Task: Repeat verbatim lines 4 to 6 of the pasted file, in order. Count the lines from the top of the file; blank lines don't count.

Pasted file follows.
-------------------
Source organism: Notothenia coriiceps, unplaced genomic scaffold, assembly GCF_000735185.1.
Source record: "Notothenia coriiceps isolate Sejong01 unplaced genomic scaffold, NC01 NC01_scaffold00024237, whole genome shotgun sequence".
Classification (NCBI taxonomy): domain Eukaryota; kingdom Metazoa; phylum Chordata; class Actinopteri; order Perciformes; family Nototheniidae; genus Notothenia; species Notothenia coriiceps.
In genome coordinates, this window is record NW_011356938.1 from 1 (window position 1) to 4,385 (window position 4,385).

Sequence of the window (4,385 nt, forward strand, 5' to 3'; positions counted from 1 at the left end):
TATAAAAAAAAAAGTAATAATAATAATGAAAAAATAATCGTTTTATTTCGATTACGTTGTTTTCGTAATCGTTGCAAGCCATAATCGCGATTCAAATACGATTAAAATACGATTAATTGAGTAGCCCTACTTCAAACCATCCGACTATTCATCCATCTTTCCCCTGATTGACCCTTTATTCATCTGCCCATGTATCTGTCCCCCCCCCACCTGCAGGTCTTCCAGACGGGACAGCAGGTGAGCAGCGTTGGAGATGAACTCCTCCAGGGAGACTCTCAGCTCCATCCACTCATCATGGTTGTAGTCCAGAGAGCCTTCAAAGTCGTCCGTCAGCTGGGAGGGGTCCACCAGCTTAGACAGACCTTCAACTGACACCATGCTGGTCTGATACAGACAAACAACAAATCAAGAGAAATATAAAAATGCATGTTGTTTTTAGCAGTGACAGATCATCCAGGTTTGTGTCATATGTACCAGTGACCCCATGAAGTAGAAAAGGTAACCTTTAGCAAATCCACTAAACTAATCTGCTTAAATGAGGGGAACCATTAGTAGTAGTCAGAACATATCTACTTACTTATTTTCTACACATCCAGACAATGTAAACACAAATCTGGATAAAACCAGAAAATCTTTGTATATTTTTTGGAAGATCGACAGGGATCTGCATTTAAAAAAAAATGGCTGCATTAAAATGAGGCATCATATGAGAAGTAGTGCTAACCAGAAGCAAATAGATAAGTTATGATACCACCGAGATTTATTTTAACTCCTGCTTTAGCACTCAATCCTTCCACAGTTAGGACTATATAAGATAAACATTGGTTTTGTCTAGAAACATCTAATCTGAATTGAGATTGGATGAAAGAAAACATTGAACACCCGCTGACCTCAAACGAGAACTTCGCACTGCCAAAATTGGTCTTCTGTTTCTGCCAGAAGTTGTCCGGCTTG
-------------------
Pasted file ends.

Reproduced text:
In genome coordinates, this window is record NW_011356938.1 from 1 (window position 1) to 4,385 (window position 4,385).

Sequence of the window (4,385 nt, forward strand, 5' to 3'; positions counted from 1 at the left end):
TATAAAAAAAAAAGTAATAATAATAATGAAAAAATAATCGTTTTATTTCGATTACGTTGTTTTCGTAATCGTTGCAAGCCATAATCGCGATTCAAATACGATTAAAATACGATTAATTGAGTAGCCCTACTTCAAACCATCCGACTATTCATCCATCTTTCCCCTGATTGACCCTTTATTCATCTGCCCATGTATCTGTCCCCCCCCCACCTGCAGGTCTTCCAGACGGGACAGCAGGTGAGCAGCGTTGGAGATGAACTCCTCCAGGGAGACTCTCAGCTCCATCCACTCATCATGGTTGTAGTCCAGAGAGCCTTCAAAGTCGTCCGTCAGCTGGGAGGGGTCCACCAGCTTAGACAGACCTTCAACTGACACCATGCTGGTCTGATACAGACAAACAACAAATCAAGAGAAATATAAAAATGCATGTTGTTTTTAGCAGTGACAGATCATCCAGGTTTGTGTCATATGTACCAGTGACCCCATGAAGTAGAAAAGGTAACCTTTAGCAAATCCACTAAACTAATCTGCTTAAATGAGGGGAACCATTAGTAGTAGTCAGAACATATCTACTTACTTATTTTCTACACATCCAGACAATGTAAACACAAATCTGGATAAAACCAGAAAATCTTTGTATATTTTTTGGAAGATCGACAGGGATCTGCATTTAAAAAAAAATGGCTGCATTAAAATGAGGCATCATATGAGAAGTAGTGCTAACCAGAAGCAAATAGATAAGTTATGATACCACCGAGATTTATTTTAACTCCTGCTTTAGCACTCAATCCTTCCACAGTTAGGACTATATAAGATAAACATTGGTTTTGTCTAGAAACATCTAATCTGAATTGAGATTGGATGAAAGAAAACATTGAACACCCGCTGACCTCAAACGAGAACTTCGCACTGCCAAAATTGGTCTTCTGTTTCTGCCAGAAGTTGTCCGGCTTG